WICHITA, Kan. (KSNW) – Wichita Mayor Jeff Longwell and city staff talked about earthquake damage with the media on Tuesday. The 5.6 earthquake in Oklahoma Saturday morning, could be felt in much of Kansas.
“A significant earthquake that had literally shaken many of us out of bed,” said Wichita Mayor Jeff Longwell.
The earthquake hit near Pawnee, Oklahoma, south of the Kansas state line, around 7:02 a.m. The city said it had damage assessment crews out the door about a half hour after it happened.
Cracks were found in buildings in the city hall parking garage and a parking garage for the convention center attached to Century II. They also found cracks in the concrete structure leading to the underground facilities section of Century II, along with a broken window at the downtown library.
Alan King, with Wichita Public Works, said water pressure dropped immediately after quake. They are still researching why.
“Whether that was water moving around in water facilities because of the quake, we don’t yet know, but the pressure stabilized quickly,” said King. “None of these (damages) appear to be structural. They appear to be mostly appearance. They will be repaired and we continue to look at our facilities. It will take us about a week to get through everything.”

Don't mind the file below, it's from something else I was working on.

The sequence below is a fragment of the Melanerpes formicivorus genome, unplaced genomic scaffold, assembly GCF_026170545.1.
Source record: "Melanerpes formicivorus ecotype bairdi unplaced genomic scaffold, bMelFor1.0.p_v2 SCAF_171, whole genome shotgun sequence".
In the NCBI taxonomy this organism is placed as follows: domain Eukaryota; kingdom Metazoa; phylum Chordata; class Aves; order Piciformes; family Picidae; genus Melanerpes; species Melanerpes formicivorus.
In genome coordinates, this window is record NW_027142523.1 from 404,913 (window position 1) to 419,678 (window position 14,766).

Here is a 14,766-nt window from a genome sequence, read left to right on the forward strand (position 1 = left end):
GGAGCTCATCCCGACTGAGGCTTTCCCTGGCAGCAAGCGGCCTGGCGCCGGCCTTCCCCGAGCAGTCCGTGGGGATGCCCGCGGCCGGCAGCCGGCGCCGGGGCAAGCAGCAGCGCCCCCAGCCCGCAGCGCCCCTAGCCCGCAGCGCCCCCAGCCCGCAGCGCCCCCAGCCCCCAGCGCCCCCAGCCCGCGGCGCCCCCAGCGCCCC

City officials also confirmed there was minor damage with some cracking at Patrol North, as well as cracks and minor ceiling damage at the Wichita Art Museum. The Alford Library had sheet rock damage. The Rounds and Porter storage building also suffered damage.
Wichita has earthquake insurance for $25 million. The city would have to pay a $250,000 deductible first, in order to get paid for damages. So far, a dollar amount in damage hasn’t been determined.
The only damage the county could find, so far, includes a broken window on the exterior of Intrust Bank Arena, according to A.J. Boleski with the Intrust Bank Arena.
Oklahoma officials reported minor to moderate damage. Saturday’s earthquake tied for the largest in the state of Oklahoma. As a result, 37 wastewater disposal wells were shut down.
People all over Kansas, Missouri, Arkansas, and Texas reported feeling the quake.